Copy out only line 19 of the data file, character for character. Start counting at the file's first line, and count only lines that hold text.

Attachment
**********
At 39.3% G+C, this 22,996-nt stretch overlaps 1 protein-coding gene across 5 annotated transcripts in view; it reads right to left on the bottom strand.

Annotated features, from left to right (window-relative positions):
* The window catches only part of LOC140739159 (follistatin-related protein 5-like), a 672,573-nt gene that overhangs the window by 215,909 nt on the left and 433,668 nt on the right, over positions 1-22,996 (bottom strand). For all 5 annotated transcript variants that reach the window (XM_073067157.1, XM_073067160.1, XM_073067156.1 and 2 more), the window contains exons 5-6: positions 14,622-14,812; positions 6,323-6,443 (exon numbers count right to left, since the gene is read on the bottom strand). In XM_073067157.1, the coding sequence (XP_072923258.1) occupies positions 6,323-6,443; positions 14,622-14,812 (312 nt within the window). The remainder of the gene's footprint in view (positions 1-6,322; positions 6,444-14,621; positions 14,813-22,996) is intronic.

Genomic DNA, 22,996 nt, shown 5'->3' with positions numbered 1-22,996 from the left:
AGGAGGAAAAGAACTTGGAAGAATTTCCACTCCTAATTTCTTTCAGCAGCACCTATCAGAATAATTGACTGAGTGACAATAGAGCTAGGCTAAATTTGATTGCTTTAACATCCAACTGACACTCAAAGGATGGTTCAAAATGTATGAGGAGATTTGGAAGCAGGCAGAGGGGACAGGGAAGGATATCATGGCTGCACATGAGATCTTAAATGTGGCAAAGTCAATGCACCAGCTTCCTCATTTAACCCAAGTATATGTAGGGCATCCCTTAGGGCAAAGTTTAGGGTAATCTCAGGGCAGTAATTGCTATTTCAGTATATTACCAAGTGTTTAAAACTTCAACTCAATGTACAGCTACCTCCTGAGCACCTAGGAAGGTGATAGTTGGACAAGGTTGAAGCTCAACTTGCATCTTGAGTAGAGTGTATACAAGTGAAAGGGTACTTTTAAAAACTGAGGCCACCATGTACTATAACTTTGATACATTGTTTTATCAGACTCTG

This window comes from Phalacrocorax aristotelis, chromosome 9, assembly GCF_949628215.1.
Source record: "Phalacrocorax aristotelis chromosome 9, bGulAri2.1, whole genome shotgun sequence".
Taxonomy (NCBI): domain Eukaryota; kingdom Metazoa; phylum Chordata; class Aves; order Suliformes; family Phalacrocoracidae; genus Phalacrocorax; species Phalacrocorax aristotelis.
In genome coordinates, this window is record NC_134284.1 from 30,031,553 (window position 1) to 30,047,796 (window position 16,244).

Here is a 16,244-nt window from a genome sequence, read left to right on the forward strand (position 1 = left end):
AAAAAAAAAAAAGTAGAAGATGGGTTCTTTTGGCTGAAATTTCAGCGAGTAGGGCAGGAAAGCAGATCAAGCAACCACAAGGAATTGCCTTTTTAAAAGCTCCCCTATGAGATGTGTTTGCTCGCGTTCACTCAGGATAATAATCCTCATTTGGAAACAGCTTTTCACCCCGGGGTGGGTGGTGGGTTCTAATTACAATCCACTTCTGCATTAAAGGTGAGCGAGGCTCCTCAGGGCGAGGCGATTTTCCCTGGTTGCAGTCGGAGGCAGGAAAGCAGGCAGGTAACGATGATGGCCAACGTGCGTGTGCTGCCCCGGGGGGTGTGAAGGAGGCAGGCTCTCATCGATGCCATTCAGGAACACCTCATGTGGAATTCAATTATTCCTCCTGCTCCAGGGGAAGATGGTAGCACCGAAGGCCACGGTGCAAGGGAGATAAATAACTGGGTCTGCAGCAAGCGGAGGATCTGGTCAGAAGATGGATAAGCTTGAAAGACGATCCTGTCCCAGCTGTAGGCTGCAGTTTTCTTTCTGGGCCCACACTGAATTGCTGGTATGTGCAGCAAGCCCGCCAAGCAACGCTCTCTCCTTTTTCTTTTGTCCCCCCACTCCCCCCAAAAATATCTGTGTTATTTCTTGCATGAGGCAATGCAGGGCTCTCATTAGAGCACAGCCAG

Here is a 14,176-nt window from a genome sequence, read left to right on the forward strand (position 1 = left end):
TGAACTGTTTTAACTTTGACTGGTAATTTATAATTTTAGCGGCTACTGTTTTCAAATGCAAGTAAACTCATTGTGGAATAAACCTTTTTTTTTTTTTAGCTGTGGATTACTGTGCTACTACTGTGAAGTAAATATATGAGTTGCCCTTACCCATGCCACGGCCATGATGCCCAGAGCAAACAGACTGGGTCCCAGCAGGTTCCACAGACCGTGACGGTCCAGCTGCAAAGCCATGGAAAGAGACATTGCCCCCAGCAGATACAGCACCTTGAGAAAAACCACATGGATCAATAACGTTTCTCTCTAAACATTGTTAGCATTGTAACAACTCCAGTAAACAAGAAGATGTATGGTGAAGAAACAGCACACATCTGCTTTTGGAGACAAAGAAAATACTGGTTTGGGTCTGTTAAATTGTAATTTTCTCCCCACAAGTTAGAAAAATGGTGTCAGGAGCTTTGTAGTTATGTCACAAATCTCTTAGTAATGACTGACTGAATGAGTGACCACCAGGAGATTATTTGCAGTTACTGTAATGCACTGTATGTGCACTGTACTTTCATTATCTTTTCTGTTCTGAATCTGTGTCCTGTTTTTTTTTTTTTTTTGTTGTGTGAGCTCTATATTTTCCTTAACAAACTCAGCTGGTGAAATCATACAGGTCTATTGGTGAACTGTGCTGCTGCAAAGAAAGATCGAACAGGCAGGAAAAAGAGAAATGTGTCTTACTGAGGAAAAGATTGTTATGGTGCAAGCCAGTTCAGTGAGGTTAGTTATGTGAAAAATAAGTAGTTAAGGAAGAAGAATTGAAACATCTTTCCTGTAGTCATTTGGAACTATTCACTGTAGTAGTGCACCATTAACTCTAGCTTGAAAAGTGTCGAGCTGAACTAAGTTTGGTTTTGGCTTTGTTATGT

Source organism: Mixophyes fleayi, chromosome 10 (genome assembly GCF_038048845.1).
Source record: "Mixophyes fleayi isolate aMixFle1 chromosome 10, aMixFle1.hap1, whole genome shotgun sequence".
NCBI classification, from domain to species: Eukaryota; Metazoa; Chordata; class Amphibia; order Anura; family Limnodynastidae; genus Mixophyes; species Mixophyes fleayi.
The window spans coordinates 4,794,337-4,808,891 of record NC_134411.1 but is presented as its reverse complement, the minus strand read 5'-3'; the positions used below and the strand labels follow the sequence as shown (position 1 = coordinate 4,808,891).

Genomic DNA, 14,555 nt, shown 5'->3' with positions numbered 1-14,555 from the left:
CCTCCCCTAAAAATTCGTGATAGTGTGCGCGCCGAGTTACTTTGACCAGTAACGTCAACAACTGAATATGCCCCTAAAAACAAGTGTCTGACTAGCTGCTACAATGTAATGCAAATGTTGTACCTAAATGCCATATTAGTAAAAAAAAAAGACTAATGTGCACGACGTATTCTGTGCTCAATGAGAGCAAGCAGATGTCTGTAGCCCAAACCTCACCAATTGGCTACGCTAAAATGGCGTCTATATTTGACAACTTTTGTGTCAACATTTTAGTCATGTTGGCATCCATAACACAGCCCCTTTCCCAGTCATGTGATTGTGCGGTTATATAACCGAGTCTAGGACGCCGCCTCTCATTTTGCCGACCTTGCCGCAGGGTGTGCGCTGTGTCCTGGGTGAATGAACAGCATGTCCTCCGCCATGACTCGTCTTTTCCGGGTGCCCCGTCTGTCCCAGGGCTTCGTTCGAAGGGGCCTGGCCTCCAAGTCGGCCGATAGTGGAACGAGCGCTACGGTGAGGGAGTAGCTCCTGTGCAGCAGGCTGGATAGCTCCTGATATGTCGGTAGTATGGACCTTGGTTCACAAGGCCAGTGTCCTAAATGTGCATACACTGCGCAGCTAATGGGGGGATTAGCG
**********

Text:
CCTCCCCTAAAAATTCGTGATAGTGTGCGCGCCGAGTTACTTTGACCAGTAACGTCAACAACTGAATATGCCCCTAAAAACAAGTGTCTGACTAGCTGCTACAATGTAATGCAAATGTTGTACCTAAATGCCATATTAGTAAAAAAAAAAGACTAATGTGCACGACGTATTCTGTGCTCAATGAGAGCAAGCAGATGTCTGTAGCCCAAACCTCACCAATTGGCTACGCTAAAATGGCGTCTATATTTGACAACTTTTGTGTCAACATTTTAGTCATGTTGGCATCCATAACACAGCCCCTTTCCCAGTCATGTGATTGTGCGGTTATATAACCGAGTCTAGGACGCCGCCTCTCATTTTGCCGACCTTGCCGCAGGGTGTGCGCTGTGTCCTGGGTGAATGAACAGCATGTCCTCCGCCATGACTCGTCTTTTCCGGGTGCCCCGTCTGTCCCAGGGCTTCGTTCGAAGGGGCCTGGCCTCCAAGTCGGCCGATAGTGGAACGAGCGCTACGGTGAGGGAGTAGCTCCTGTGCAGCAGGCTGGATAGCTCCTGATATGTCGGTAGTATGGACCTTGGTTCACAAGGCCAGTGTCCTAAATGTGCATACACTGCGCAGCTAATGGGGGGATTAGCG